Yup, and Thanos didn’t wipe him off the face of the galaxy, Star-Lord and his crew get the credit for that.
Ronan the Accuser, played by AMC’s Halt and Catch Fire protagonist Lee Pace, was the main villain in James Gunn’s first Guardians of the Galaxy, serving as one of the Marvel Cinematic Universe’s most insane and ridiculous villains; definitely a fan favorite!
While not a highly recognized supervillain as Thanos, Galactus, or even the Red Skull, Ronan the Accuser in Guardians of the Galaxy delivered something that not a single villain from any MCU film before Captain America: Civil War had done, that is to completely become a central dynamic component of the film, creating an audience-to-character connection so captivating, that you either completely loved the guy for his indisputable egotistical feature, or hated him for his horrendous looks of doom (looking like an expired Listerine bottle, as my brother put it).
For once I felt scared for the heroes on screen, I seriously thought Ronan had a chance in achieving his ultimate goal—destroying the Nova Corp.'s planet, Xandar, especially after he threatened to kill Thanos once he had destroyed the planet. I can't say the same for Loki, or even Ultron.
Loki was one main villain that almost had a similar feel in 2012’s The Avengers, and as great as Tom Hiddleston was as the god of mischief, Loki still didn’t feel as such a serious and sophisticated villain as Ronan. This is due in part because Loki’s essential characterization, even in the comics, feels as though he is a being of predestined failure.
Though he has in fact succeeded in some of his comic book adventures, like his multiple reigns over Asgard, most of Loki’s plans seem to always take a different turn (recap his failed attempt to take over New York in The Avengers).
Ultron is one of my favorite villains from the MCU, but since he was defeated so unquestionably quick, unless he returns, then he doesn’t compare to Ronan’s cinematic portrayal. Ultron was born and later died in a span of almost a month, maybe less, and completely failed, worst than Loki.
It is this sole aspect that destroys his malignant philosophical structure, his intentions for a better world by destroying it then rebuilding it, was blinded by his inexperience to conquer, as opposed to Loki and Ronan, which resulted to his rapid defeat. In a way, Ultron was also a bit naive, like he described Vision at the end of Avengers: Age of Ultron.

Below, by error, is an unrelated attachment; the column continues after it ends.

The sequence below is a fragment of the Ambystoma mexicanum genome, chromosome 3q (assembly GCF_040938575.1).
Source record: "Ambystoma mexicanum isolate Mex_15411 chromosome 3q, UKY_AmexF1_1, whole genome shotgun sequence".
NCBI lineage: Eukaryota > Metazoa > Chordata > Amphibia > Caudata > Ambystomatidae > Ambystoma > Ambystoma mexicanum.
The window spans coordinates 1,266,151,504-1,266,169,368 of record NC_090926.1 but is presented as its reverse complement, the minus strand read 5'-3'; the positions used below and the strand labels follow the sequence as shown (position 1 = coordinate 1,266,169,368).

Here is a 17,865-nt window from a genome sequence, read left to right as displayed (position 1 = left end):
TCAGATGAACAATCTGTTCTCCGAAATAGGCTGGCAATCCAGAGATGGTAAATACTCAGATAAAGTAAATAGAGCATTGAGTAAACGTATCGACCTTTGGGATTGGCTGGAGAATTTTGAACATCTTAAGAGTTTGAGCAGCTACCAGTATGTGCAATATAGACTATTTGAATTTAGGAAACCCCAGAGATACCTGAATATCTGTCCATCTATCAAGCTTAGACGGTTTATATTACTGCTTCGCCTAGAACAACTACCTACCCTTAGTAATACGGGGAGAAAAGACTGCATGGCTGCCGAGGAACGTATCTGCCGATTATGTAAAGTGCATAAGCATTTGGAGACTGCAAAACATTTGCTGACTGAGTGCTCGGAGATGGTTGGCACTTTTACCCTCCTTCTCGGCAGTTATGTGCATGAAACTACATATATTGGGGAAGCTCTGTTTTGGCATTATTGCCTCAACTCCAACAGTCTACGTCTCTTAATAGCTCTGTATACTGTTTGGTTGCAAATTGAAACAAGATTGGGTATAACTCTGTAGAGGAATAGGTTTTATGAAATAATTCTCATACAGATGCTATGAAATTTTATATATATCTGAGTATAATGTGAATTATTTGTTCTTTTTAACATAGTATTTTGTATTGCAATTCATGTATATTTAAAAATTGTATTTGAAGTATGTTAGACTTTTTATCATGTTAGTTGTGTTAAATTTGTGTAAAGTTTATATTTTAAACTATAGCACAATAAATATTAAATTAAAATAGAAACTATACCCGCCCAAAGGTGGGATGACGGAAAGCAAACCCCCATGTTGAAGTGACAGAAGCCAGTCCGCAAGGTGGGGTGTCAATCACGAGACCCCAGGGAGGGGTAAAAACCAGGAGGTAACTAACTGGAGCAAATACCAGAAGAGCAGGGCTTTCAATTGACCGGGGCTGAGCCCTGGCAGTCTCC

Ronan, the Great!
If I were to make a list of the top villains the MCU has had so far, Loki would definitely be in the number three spot along with Ultron (James Spader’s voice-acting was incredible!), with Daniel Bruhl’s Helmut Zemo coming at number two (since he literally broke the Avengers in Captain America: Civil War by putting them against each other), and of course Ronan at number one.
If you take all of the disposable MCU villains (those being: Iron Monger, Whiplash, Red Skull, Malekith, Aldrich Killian, Yellow Jacket, plus some others) and you put them together in a blender, the resulting villainous smoothie wouldn’t even match the over-the-top extravagance of Lee Pace’s Ronan the Accuser.
Guardians of the Galaxy Vol. 2
Unfortunately it looks like Ronan the Accuser won’t be finding his way into next year’s Guardians of the Galaxy Vol. 2, as no official information has surfaced on whether Lee Pace will return to reprise his role as the great Kree champion.
Guardians of the Galaxy Vol. 2 is scheduled to release on May 5, 2017, and stars Chris Pratt, Zoe Saldana, Bradley Cooper, Dave Bautista, and Vin Diesel, reprising their roles as Peter Quill/Star-Lord, Gamora, Rocket Raccoon, Drax the Destroyer, and Groot, respectively.